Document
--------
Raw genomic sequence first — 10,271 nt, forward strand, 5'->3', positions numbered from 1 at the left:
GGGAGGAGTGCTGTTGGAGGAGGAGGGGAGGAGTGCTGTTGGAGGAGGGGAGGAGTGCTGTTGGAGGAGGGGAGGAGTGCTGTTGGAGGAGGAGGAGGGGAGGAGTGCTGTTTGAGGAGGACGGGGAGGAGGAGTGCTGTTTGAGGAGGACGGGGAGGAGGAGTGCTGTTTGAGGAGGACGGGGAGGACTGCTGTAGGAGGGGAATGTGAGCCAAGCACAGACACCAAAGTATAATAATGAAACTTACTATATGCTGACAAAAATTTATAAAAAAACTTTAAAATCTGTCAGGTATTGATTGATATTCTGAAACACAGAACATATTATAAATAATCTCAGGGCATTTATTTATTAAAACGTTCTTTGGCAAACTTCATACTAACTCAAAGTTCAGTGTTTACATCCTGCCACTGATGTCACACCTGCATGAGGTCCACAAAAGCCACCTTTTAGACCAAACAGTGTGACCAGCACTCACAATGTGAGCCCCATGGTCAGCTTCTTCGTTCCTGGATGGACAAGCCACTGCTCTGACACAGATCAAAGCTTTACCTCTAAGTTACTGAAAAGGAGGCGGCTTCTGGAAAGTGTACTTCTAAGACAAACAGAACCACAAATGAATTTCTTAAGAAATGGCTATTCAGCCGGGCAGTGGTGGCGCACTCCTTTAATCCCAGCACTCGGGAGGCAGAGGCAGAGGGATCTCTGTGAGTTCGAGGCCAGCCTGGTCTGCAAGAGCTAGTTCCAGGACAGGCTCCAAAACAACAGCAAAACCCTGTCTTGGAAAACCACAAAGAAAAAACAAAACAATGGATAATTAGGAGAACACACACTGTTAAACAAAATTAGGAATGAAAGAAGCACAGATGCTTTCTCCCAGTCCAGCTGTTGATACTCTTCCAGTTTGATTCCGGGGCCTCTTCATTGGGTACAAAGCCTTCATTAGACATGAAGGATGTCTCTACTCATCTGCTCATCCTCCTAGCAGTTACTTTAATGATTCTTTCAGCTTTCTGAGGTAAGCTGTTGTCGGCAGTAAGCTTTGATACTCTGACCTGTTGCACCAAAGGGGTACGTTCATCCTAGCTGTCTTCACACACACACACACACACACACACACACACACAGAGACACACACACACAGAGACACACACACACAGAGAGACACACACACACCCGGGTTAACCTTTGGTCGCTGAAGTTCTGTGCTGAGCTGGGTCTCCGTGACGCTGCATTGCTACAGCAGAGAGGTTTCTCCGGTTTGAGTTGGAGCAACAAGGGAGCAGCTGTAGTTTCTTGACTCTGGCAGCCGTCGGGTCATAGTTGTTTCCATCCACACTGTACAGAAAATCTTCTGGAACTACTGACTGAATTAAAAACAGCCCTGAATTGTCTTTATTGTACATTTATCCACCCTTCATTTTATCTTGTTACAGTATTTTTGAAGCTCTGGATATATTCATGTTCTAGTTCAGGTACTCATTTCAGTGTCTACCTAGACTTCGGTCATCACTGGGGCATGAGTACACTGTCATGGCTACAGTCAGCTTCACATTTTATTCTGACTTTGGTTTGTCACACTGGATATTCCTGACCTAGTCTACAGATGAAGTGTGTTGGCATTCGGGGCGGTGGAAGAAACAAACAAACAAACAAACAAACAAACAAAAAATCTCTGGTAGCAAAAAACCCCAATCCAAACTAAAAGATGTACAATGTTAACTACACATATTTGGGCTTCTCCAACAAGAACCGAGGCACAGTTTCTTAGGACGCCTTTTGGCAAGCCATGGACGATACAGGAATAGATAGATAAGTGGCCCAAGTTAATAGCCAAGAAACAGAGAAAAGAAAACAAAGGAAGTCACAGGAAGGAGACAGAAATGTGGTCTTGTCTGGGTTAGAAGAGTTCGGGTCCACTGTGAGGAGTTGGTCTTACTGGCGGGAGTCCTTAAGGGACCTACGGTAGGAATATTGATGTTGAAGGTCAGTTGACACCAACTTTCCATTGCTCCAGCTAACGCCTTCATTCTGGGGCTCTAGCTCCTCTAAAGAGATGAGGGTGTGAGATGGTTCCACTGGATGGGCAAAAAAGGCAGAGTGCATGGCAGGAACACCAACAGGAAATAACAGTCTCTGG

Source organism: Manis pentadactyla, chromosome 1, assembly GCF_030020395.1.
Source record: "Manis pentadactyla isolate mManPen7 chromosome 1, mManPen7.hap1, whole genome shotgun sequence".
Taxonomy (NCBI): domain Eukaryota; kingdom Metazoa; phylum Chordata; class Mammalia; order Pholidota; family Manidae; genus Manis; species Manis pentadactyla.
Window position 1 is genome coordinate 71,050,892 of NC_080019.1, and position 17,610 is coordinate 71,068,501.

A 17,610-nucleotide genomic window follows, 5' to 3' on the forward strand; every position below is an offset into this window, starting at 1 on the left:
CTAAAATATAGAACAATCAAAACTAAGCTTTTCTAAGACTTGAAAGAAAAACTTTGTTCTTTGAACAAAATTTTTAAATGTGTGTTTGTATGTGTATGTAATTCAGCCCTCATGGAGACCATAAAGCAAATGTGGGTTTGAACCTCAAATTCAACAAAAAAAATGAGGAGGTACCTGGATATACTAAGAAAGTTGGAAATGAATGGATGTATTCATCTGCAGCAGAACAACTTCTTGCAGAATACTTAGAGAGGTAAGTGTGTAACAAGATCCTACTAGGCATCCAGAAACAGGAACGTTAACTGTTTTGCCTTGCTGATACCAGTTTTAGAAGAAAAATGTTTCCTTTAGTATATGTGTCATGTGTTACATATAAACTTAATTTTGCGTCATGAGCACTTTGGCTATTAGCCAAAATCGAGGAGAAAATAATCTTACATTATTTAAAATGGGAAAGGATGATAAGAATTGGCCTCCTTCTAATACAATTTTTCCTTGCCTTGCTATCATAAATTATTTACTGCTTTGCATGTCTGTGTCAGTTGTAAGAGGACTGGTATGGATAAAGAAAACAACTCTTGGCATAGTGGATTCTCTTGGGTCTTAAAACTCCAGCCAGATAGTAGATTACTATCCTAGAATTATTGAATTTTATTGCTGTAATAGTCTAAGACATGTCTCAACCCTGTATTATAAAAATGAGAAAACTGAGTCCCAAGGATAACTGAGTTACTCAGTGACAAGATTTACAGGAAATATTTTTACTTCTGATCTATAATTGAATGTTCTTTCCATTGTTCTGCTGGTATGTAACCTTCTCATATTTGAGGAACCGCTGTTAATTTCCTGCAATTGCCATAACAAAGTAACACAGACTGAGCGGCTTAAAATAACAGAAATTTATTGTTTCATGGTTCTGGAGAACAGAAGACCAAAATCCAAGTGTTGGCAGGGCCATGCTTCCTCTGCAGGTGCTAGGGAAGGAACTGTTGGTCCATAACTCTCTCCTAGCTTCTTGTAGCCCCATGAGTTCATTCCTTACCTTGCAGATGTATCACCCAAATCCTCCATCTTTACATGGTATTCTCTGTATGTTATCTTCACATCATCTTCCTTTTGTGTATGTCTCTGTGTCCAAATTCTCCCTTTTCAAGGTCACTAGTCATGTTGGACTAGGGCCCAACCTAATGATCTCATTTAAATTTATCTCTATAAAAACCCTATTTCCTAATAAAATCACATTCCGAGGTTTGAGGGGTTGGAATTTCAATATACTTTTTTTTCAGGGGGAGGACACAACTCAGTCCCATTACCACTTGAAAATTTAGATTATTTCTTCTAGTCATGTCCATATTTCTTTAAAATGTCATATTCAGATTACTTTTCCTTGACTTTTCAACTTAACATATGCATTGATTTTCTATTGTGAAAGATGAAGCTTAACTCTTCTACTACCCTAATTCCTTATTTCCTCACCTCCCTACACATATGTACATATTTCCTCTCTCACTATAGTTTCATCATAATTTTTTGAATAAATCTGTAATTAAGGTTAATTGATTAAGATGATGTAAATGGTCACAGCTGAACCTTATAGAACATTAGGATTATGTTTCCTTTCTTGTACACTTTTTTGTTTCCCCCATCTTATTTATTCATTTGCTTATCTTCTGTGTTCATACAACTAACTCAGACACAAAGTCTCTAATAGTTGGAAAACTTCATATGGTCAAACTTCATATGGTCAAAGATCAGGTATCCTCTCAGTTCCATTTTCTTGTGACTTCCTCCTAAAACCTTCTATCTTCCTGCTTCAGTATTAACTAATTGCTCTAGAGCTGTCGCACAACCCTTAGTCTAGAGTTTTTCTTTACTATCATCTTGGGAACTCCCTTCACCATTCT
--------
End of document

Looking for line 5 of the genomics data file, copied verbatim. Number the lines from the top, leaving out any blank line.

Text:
Taxonomy (NCBI): domain Eukaryota; kingdom Metazoa; phylum Chordata; class Mammalia; order Pholidota; family Manidae; genus Manis; species Manis pentadactyla.